Eight Steps For Planning Your IT Disaster Recovery Plan

Are you prepared if disaster strikes your company?  Along the East Coast and Gulf Coast, we’re in the middle of hurricane season. Before the next big storm, now is time to prepare your business with an IT Disaster Recovery Plan.

It seems every season, mother nature is always throwing a curve ball when you least expect it. From hurricanes to blizzards, and earthquakes to fires, it’s not easy to predict which one will affect your business. In fact, according to the  Federal Emergency Management Agency 40 percent of small businesses never fully recover from natural disasters.

The best course of action to combat these unforeseen events is to prepare your IT infrastructure with a solid IT disaster recovery plan. An IT disaster recovery plan will put your business ahead of the curve and protect your business from countless dollars in lost revenue and productivity.

As we have discovered through our work with many organizations, the more businesses grow increasingly reliant on high-performing networks and data assets to deliver value to clients, it’s imperative to have a disaster recovery plan in place before disaster strikes. Outlined in this post today, we will walk you through the top eight steps you should take on your journey to create your own IT disaster recovery plan.

1. Determine the Scope of Your Disaster Plan

The first step in your disaster recovery plan is to understand your end goals. Do you need your data immediately available after a disaster? Can you wait several hours to regain access? Several days? Also, what data is most important to recover? When? Knowing your recovery time objectives (RTO) and recovery point objectives (RPO) will help you to understand what your needs truly are in your disaster recovery plan.

In this first step, you will address how your company currently accesses data and applications as well as access to your servers.  For example, if your company has regulations that require your clients to access their records and files within a certain window of time, you will need to ensure that your disaster recovery plan allows for this to occur seamlessly. Your IT disaster recovery plan should focus on ensuring your proprietary information is kept safe and secure, and also that it can be quickly accessed in the event of a disaster. For most small and mid-sized businesses, this means exploring offsite data storage options like cloud storage and/or geographically redundant data center colocation.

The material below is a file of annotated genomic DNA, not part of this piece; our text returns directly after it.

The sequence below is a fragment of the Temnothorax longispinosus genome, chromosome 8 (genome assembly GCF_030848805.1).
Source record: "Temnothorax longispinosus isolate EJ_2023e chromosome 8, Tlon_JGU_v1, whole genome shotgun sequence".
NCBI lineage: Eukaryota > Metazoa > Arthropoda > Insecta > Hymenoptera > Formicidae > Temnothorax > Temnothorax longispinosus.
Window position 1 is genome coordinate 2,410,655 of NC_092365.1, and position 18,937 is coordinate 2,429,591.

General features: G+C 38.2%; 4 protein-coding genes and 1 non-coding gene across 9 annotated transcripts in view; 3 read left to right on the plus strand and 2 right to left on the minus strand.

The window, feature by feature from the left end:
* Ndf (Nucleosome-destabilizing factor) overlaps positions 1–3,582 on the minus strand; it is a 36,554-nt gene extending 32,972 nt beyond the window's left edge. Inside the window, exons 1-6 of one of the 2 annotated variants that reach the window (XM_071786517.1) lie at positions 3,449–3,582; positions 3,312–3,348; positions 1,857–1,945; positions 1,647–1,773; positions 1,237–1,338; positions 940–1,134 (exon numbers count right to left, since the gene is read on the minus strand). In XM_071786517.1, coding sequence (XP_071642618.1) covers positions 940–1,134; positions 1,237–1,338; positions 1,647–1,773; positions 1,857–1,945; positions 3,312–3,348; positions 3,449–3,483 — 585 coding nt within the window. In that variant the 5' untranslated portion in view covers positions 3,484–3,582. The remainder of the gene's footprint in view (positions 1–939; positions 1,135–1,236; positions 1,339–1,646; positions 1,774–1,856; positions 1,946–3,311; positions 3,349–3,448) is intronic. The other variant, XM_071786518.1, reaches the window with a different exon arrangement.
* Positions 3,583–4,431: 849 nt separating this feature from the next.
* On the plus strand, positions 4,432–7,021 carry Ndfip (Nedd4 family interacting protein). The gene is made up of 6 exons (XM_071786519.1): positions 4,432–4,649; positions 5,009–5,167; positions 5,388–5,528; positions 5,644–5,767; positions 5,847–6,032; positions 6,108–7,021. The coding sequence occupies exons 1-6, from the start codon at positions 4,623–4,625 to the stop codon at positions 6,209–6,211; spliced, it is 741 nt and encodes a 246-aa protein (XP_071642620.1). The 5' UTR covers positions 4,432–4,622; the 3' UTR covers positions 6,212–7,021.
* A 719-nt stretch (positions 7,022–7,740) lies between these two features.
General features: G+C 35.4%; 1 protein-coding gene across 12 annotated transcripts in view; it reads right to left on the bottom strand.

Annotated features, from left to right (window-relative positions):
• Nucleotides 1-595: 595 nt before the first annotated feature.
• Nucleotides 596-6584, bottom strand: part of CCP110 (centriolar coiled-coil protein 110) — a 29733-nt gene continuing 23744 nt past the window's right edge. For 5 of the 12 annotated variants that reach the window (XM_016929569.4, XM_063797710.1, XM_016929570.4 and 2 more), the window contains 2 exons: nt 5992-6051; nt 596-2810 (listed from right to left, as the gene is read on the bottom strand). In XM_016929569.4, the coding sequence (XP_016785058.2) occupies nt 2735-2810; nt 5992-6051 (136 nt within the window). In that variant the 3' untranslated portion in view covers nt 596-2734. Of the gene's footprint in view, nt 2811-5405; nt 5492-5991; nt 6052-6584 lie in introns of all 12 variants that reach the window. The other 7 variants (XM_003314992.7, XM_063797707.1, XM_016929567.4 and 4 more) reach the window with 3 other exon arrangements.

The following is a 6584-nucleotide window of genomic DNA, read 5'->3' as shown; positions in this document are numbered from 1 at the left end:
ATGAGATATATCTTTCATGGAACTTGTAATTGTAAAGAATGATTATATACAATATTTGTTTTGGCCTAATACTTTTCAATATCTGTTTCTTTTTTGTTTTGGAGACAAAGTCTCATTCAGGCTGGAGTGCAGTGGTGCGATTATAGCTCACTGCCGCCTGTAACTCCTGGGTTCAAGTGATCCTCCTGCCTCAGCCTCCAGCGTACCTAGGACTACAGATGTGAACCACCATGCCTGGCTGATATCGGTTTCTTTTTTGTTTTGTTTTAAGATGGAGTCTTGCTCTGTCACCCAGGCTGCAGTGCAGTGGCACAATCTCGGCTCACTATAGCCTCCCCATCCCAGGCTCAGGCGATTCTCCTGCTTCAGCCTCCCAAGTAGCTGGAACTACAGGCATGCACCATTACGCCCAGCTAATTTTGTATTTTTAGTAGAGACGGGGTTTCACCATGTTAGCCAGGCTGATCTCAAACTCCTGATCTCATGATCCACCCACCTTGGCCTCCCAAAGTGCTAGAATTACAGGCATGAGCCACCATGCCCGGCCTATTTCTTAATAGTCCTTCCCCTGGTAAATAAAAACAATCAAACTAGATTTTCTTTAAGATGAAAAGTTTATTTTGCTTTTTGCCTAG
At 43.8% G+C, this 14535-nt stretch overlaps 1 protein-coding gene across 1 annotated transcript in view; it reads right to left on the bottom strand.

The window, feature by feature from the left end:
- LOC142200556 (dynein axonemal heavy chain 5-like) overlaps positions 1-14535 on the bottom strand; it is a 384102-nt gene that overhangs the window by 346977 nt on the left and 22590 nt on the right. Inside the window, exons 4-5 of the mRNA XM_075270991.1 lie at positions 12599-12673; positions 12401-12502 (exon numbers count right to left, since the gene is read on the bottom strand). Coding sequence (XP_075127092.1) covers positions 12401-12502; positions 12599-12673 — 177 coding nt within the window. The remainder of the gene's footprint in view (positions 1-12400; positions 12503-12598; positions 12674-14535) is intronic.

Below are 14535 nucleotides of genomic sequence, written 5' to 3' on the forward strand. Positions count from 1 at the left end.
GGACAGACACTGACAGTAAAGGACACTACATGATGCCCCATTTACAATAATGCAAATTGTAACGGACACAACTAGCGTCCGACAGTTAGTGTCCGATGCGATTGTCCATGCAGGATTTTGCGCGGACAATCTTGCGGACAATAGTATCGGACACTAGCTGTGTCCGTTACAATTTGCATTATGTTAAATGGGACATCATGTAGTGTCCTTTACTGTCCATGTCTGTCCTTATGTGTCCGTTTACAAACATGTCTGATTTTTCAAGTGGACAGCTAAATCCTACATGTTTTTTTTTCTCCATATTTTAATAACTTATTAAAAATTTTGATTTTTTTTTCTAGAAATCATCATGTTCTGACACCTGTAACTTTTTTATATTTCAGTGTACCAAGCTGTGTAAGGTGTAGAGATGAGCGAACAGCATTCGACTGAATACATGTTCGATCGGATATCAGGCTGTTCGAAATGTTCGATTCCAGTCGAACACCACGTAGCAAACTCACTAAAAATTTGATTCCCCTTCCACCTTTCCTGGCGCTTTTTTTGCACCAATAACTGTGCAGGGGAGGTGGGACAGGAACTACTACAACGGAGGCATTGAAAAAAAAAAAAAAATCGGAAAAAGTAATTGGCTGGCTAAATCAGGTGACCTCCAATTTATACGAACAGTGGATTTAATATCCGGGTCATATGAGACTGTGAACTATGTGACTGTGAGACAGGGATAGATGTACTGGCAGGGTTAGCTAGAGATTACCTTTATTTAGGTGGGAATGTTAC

2. Exploring your IT infrastructure Weaknesses

With your end goal in mind, the next step is to develop an understanding of your most glaring IT vulnerabilities. Let’s say for example your top weakness is that you house your server onsite at your office, where there is no redundant power or connectivity and limited battery backup. You will want to not only protect those servers from an outage, but also ensure that in the event of an outage, the data is accessible so your business is not severely impacted. Colocation hosting of physical servers can ensure proper redundancies in power, cooling, and connectivity and cloud storage can offer flexibility with backups to ensure data is protected in the event of failure of those devices.

In this part of the planning, you will need assess your hardware location/s and how your virtual environments (if any) are supported, and consider offsite and storage options for redundancy and better protection.

3. Conduct A Risk Analysis

Any plan you implement should also include a risk analysis the uncovers the direct cost of downtime. This cost can also help to inform the criticality of certain infrastructure and your desired RTOs and RPOs. In this step, you will want to determine the actual costs your business will incur not only in money but in loss of productivity by your staff. According to Gartner, the average cost for a minute of downtime is $5600!